The Great Speckled Bird<
My first initiation into singing in front of a live audience was in the little Nazarene Church I grew up in. It was a small, old fashioned, but homey church. We had tent revivals, prayer meetings, Old Fashioned Days where we dressed up like “Little House on the Prairie” and Old Fashioned Singings of which Gospel music was always the headliner along with some good old fashioned preaching. We sang every hymn in the book and every verse on the page. To this day, the words and melodies are forever ingrained in my mind’s jukebox. I’m so thankful for that foundation, although it was extremely conservative and I was always pushing for broader horizons and bigger ideas in a “Countrytime Lemonade crowd”, I appreciate the foundation I had, and the legacy of gospel music and hymns it gave me for a lifetime.
The first song I ever sang at church was an early favorite of mine called “The Great Speckled Bird”. It was recorded by Johnny Cash in 1959, Roy Acuff in 1936, and even Jerry Lee Lewis. I was a tiny little girl who loved music from an early age. I wrote my first song at the age of 8 – chords, melody, theory in place and all. But I was also a bashful and shy one. You could say I had a little bit of stage fright which couldn’t be farther from the truth now! I was called up to the front to sing a song and my dad was the piano player who played every week. But I was afraid. I was too shy, and the thought of singing in front of a bunch of people scared the living daylights out of me. But I remember that they asked me “would you do it if your aunt came up with you and held the hymn book?” And I said yes. My Aunt Maryland would from that day on, be an unknown but necessary factor in my future of music. She came up and hovered around me, holding the hymn book in place while I held the microphone and stared down at the lyrics of “The Great Speckled Bird”. I could have held the hymn book myself, but for some reason, being the shy little girl I was, I just couldn’t look the audience in the eye and sing the song I already knew so well. It was one of my favorite songs as a small child and I was probably no more than 5 when I first sang it. If not for my Aunt Maryland, I probably never would have come up there to sing it. But just knowing she was there, like a covering of protection for me, made it bearable. And once I realized I could get through the song and nothing terrible happened, I was able to finally do it without her standing there with me.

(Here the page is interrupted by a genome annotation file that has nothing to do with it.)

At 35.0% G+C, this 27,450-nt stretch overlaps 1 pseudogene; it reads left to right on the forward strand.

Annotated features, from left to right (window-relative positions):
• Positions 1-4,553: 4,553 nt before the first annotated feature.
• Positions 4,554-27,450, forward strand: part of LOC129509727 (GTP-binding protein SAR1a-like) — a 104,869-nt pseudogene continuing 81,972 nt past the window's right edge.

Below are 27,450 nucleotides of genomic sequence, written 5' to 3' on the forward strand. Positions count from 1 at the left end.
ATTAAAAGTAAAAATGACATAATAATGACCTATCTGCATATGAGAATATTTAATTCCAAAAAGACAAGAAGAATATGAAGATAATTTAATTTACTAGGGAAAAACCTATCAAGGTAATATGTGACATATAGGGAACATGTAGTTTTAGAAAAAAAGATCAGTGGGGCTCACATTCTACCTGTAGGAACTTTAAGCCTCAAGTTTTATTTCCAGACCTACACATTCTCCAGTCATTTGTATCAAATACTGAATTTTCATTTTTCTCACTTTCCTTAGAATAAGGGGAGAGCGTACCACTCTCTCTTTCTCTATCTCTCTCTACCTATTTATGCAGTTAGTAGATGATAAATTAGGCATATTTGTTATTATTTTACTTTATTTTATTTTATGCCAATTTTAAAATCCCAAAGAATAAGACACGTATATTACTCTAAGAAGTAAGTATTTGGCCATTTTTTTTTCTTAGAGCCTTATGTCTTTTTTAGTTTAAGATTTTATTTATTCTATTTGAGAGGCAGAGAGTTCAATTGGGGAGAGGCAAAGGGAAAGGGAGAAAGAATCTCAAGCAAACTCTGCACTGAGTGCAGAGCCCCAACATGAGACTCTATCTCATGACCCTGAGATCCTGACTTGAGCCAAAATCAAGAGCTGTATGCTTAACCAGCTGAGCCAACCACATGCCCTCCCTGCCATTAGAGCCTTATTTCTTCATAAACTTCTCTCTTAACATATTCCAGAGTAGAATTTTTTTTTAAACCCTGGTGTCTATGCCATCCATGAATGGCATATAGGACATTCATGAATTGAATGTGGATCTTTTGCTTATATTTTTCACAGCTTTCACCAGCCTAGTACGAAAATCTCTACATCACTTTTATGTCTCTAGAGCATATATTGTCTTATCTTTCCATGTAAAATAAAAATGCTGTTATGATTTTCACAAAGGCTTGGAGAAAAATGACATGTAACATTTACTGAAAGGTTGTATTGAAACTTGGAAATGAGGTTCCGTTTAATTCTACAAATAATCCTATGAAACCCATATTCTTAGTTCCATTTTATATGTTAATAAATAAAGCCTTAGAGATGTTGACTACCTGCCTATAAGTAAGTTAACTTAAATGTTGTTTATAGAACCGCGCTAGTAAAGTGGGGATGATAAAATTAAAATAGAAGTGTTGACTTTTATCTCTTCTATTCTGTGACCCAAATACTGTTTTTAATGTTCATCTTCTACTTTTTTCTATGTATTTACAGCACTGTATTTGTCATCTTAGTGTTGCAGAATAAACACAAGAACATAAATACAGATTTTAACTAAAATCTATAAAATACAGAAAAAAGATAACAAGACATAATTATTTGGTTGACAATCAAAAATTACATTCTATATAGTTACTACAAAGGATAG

As time went by, I began feeling more comfortable with that part of music. It was all inside, all in my heart of hearts, and my songs began to flow more and more from my pen. But I just needed a shelter of sorts to get me going. I wasn’t too bad of a singer at that young age, but I wasn’t anything spectacular either. It was all there, it just needed a little nurturing and coaxing to come out to its full potential.